The “Farm to Table” Movement Really Began in the First World War!

farmtotable movement

Today the term “Farm to Table” might connote an expensive meal of the freshest local foods prepared by a celebrity chef. Or, it might suggest contemporary arrangements such as those involved in Community Supported Agriculture (CSA), in which consumers buy shares that entitle them to pick up boxes of fresh produce, as it comes into season, directly from a local organic farm.

The term “Farm to Table,” however, was used during World War 1 to describe something a bit different. Food shortages during the war flowed from the tremendous needs of the European allies of the United States. A shortage of farm labor also contributed. Many male farm workers either became part of the army or went to work for higher pay in war-related industry. Distribution of produce was disrupted. Food costs could be exorbitant. Efforts to make foods with high nutrient value accessible to people in the cities at low cost had to be undertaken. An article from the Bridgeport Times and Evening Farmer of October 25, 1918 urges readers to take advantage of a new program, set up by the Bridgeport Postmaster in conjunction with the US Department of Agriculture, by which they could order food directly from the farm and have it delivered by parcel post.

Most of the article is taken up with lists of farmers from Connecticut and New York State, along with the food stuffs they could offer. Mrs. Marian Bolles of Shelton, Connecticut, for example, offered to ship “butter, apples, carrots, beets, parsnips, mustard pickles and other pickles in quart cans.” Others said they could provide dressed poultry and preserves. Consumers were urged to write to the individual farmers and inquire about prices and quantities available and then purchase in cooperation with their neighbors.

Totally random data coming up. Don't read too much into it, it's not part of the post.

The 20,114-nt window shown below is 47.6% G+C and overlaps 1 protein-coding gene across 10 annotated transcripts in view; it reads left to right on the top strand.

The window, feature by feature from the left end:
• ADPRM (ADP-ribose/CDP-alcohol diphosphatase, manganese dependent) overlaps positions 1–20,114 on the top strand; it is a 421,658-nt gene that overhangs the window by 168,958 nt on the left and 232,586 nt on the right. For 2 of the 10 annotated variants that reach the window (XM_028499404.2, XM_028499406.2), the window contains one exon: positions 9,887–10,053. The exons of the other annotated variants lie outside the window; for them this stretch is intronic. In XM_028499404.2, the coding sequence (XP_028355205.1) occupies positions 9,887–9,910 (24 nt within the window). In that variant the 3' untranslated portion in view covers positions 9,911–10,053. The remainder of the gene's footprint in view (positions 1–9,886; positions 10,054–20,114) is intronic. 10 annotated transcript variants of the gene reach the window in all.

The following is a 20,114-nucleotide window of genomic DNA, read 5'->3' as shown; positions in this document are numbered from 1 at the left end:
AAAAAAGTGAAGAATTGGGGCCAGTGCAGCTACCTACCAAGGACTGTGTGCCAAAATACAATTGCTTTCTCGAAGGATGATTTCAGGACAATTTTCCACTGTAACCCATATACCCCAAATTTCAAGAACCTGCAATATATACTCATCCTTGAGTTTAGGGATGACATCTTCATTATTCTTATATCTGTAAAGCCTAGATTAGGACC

As the war ended in November of 1918, it is not clear how much food was purchased and delivered through this post office plan. Like other WW 1 food supply programs, it is sure to be studied as part of the effort to achieve food sovereignty and security in our time. The Bridgeport Times, 1918-1922 will be accessible online in the Library of Congress’ Chronicling America historic newspaper database by the summer.

For Further Research:

Hayden-Smith, Rose. Sowing the Seeds of Victory: American Gardening Programs of World War I. Jefferson, North Carolina: McFarland & Co., 2014.

Be sure to visit the Connecticut Digital Newspaper Project website.

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